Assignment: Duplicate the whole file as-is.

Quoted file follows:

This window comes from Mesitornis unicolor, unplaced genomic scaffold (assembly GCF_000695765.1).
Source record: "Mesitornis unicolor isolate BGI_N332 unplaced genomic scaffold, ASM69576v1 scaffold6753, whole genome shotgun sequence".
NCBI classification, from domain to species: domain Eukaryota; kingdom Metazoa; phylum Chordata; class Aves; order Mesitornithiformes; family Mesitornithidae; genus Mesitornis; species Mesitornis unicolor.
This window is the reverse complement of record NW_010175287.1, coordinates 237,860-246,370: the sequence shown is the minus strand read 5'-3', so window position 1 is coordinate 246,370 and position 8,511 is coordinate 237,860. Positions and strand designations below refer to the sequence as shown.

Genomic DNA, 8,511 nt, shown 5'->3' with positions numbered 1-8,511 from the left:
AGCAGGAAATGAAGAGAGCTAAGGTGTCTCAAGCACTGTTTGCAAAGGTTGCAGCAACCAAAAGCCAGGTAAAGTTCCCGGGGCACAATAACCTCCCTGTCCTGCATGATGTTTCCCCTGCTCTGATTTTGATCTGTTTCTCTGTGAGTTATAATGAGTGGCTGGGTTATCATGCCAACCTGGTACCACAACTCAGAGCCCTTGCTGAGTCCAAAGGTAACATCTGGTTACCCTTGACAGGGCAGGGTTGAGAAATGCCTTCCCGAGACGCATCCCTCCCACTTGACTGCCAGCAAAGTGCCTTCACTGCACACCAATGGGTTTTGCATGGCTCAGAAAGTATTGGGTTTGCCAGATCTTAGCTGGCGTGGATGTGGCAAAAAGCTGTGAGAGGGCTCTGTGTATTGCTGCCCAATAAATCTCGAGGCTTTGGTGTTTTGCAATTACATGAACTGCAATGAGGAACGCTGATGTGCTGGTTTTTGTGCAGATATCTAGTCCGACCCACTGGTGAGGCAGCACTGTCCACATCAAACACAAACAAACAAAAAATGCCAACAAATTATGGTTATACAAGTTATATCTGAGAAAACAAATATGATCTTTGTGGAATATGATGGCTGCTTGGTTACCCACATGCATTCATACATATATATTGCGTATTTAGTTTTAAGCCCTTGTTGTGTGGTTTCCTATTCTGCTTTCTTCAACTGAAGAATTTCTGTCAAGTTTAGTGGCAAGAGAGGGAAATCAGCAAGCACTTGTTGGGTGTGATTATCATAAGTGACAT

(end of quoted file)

This window comes from Mesitornis unicolor, unplaced genomic scaffold (assembly GCF_000695765.1).
Source record: "Mesitornis unicolor isolate BGI_N332 unplaced genomic scaffold, ASM69576v1 scaffold6753, whole genome shotgun sequence".
NCBI classification, from domain to species: domain Eukaryota; kingdom Metazoa; phylum Chordata; class Aves; order Mesitornithiformes; family Mesitornithidae; genus Mesitornis; species Mesitornis unicolor.
This window is the reverse complement of record NW_010175287.1, coordinates 237,860-246,370: the sequence shown is the minus strand read 5'-3', so window position 1 is coordinate 246,370 and position 8,511 is coordinate 237,860. Positions and strand designations below refer to the sequence as shown.

Genomic DNA, 8,511 nt, shown 5'->3' with positions numbered 1-8,511 from the left:
AGCAGGAAATGAAGAGAGCTAAGGTGTCTCAAGCACTGTTTGCAAAGGTTGCAGCAACCAAAAGCCAGGTAAAGTTCCCGGGGCACAATAACCTCCCTGTCCTGCATGATGTTTCCCCTGCTCTGATTTTGATCTGTTTCTCTGTGAGTTATAATGAGTGGCTGGGTTATCATGCCAACCTGGTACCACAACTCAGAGCCCTTGCTGAGTCCAAAGGTAACATCTGGTTACCCTTGACAGGGCAGGGTTGAGAAATGCCTTCCCGAGACGCATCCCTCCCACTTGACTGCCAGCAAAGTGCCTTCACTGCACACCAATGGGTTTTGCATGGCTCAGAAAGTATTGGGTTTGCCAGATCTTAGCTGGCGTGGATGTGGCAAAAAGCTGTGAGAGGGCTCTGTGTATTGCTGCCCAATAAATCTCGAGGCTTTGGTGTTTTGCAATTACATGAACTGCAATGAGGAACGCTGATGTGCTGGTTTTTGTGCAGATATCTAGTCCGACCCACTGGTGAGGCAGCACTGTCCACATCAAACACAAACAAACAAAAAATGCCAACAAATTATGGTTATACAAGTTATATCTGAGAAAACAAATATGATCTTTGTGGAATATGATGGCTGCTTGGTTACCCACATGCATTCATACATATATATTGCGTATTTAGTTTTAAGCCCTTGTTGTGTGGTTTCCTATTCTGCTTTCTTCAACTGAAGAATTTCTGTCAAGTTTAGTGGCAAGAGAGGGAAATCAGCAAGCACTTGTTGGGTGTGATTATCATAAGTGACAT